So anyway, not glamorous.

(edited out link to a site I wrote for)
Our friends who brought us to Poland are awesome people. Paweł was a Pole with an American wife at BYU. Same situation we were in. He got the job here and three months after he started he got Greg hired, too.

Once I traveled to an orphanage an hour away with Sheri, his wife, on one of her visits to her baby boy in the weeks before the adoption was finalized. That baby was so obviously hers.

Now they are back in the States. They have three children, all adopted. They have their share of stress and trials, for example Paweł is looking for a job, but they are happy, good people and have always been very generous and kind to us.

I could end the story there, but because they have been good to us I thought I would ask anyone with about 2 minutes who wants to do them a favor to do this. Their middle child is a darling girl, Jaylianna who is in the running (final round!) to model for a line of children's clothing. The voting is done by the number of people who "like" a photo on facebook. All you have to do is "like" the page of the clothing line and then go and "like" her picture.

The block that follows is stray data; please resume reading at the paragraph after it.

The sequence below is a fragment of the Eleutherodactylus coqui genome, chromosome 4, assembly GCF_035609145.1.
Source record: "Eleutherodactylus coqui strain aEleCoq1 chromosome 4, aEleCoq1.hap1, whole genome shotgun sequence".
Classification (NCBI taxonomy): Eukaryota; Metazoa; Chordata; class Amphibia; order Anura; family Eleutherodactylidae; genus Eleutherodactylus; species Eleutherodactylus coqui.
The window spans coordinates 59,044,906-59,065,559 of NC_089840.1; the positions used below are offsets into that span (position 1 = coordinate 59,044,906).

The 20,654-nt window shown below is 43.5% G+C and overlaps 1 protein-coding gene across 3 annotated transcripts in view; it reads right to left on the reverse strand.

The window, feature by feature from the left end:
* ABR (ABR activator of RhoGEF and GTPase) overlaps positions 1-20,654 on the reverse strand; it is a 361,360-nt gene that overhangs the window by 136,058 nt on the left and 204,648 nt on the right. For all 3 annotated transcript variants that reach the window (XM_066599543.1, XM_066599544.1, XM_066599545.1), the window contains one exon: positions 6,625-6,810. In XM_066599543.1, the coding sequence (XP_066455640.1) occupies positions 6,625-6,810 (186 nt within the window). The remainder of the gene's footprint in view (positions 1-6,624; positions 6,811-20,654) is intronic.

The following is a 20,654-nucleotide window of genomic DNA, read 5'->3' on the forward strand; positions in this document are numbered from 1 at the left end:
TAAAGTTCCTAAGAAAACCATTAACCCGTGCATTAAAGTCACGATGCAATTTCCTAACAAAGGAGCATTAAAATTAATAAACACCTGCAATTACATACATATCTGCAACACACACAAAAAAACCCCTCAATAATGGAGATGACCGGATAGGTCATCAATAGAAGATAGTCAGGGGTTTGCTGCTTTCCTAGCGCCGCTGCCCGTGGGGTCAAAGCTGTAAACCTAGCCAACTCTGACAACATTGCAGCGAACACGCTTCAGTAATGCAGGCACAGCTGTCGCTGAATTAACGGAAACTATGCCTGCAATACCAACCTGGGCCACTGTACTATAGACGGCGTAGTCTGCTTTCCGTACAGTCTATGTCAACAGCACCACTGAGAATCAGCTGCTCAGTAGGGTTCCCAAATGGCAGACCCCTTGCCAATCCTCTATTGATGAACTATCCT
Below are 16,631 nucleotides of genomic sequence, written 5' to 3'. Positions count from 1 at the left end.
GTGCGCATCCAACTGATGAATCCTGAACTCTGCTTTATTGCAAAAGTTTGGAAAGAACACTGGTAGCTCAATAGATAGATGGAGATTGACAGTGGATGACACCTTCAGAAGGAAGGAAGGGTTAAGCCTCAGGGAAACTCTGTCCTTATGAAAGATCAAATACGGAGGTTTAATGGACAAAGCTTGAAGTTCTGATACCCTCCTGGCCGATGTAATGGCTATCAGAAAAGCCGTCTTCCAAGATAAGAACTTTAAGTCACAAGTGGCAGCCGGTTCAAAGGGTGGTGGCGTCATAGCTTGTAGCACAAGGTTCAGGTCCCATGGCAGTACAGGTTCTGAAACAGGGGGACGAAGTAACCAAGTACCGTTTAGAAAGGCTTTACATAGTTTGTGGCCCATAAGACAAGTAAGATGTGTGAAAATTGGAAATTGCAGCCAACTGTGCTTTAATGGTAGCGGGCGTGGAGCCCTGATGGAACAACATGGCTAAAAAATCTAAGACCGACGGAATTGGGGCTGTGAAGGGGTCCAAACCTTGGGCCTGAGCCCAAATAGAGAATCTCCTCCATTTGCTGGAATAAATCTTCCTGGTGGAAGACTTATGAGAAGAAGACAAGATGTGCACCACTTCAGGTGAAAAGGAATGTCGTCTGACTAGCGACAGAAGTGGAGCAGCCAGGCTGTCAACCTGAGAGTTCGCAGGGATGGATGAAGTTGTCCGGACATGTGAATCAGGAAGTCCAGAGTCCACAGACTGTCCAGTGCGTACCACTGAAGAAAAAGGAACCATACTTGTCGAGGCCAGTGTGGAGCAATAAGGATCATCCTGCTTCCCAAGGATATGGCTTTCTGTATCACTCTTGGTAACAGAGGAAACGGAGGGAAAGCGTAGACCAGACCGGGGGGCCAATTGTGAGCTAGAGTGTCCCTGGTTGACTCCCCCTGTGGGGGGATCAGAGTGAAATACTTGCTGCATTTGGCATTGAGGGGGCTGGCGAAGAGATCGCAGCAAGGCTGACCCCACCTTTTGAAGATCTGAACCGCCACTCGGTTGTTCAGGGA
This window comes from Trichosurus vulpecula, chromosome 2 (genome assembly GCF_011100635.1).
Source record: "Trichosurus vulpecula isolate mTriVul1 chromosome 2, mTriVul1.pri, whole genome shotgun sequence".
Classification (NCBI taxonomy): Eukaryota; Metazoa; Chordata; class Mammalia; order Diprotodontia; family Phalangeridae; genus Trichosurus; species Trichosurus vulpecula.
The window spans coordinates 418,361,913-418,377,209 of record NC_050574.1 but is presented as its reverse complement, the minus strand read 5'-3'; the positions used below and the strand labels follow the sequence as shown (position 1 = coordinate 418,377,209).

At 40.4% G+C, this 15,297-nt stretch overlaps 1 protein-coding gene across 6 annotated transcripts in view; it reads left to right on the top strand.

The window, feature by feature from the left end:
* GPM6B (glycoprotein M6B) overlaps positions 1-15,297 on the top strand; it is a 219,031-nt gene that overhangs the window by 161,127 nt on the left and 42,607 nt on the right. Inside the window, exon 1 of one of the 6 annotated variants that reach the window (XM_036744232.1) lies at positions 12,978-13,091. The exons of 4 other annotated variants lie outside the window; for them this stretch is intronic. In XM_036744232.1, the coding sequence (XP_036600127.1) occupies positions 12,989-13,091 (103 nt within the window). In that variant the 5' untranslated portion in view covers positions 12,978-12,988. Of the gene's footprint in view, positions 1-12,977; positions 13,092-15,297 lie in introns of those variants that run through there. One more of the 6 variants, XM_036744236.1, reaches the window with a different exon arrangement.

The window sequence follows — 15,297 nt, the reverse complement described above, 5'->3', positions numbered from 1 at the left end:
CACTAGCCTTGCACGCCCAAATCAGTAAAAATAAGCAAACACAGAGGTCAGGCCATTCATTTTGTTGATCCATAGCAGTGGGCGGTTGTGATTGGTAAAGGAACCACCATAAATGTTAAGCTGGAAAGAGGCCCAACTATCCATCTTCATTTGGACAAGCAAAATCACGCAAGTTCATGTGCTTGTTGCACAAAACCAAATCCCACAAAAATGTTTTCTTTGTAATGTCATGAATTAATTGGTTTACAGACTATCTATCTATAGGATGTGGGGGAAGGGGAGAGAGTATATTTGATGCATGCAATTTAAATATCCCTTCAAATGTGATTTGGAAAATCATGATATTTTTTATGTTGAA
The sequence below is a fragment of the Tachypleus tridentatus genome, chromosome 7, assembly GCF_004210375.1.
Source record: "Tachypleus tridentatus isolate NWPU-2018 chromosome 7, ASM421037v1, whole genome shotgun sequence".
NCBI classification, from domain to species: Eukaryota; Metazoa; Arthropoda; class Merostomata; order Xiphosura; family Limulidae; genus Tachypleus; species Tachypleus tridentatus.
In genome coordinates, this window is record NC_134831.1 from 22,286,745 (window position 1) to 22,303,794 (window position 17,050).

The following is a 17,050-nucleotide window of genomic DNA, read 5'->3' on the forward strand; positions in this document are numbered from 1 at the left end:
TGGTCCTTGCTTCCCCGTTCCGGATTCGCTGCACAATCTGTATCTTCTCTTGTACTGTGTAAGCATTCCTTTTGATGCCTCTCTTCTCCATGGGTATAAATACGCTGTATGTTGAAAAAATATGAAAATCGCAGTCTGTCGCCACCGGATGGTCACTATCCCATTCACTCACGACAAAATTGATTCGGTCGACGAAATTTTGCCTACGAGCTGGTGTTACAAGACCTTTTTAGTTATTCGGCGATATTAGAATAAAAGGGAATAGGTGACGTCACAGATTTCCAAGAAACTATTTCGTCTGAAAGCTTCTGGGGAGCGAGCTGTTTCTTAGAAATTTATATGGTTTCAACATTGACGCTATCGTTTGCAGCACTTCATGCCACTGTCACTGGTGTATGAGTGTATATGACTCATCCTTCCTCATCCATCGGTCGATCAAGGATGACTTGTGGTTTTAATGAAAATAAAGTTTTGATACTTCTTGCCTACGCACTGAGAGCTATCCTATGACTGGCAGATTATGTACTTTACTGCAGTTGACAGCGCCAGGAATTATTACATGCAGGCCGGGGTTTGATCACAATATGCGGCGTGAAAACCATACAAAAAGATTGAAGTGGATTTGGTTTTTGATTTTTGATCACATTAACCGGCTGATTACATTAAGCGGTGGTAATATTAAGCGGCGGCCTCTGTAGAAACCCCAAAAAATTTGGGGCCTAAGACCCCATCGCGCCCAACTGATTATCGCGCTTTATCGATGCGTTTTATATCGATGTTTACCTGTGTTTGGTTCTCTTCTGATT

If you are up for doing that kind of favor they have a blog to make it even easier. Just click on that link and follow the directions in the sidebar. Super easy. (if you decide to do it, thanks!)
I hope everyone is enjoying the feeling of fall as much as I am. It is excessively awesome. Way better than the feeling of falling (unintentionally) or, worse yet, hearing or seeing a dining chair fall on your baby's head.

Sunday, October 3, 2010

O That I Were A Poet

I am amazed, overwhelmed and awestruck with this life and the things it is full of. Of course there are the tricky things, and I spend far too much time thinking of, stressing over and moping about those, but there is no question that all that is far outweighed by the beauty.

There are times every day that I wish I were artistic. I feel art (beauty? love?) When my breath is taken away by a view of the clouds, the changing colors of fall, the shape of a tree; when my heart is ready to burst at something incredibly sweet and darling my three year old says, or the way my baby nestles his little nose in my neck, or how the older kids love and sacrifice for the younger ones; when a new season begins and you can just feel it all around. Those are the times I wish I were a poet.

I would love to be able to express the feelings that come from seeing, hearing and touching. I covet the painter who can capture the beauty he sees on canvas, or the poet who can put into words exactly what is inside him.

I can't do those things; I'm left just feeling. It's sometimes almost too much to bear. But in as much as being able to release the beauty felt inside through words or paint is a gift, the very ability to just feel is one of the greatest gifts I have been given.

I don't need to be an artist. I am surrounded by art. The Master Painter has already created the pictures that make me feel. His poetry is in the miraculous experiences I have every day. I will just feel, and be grateful.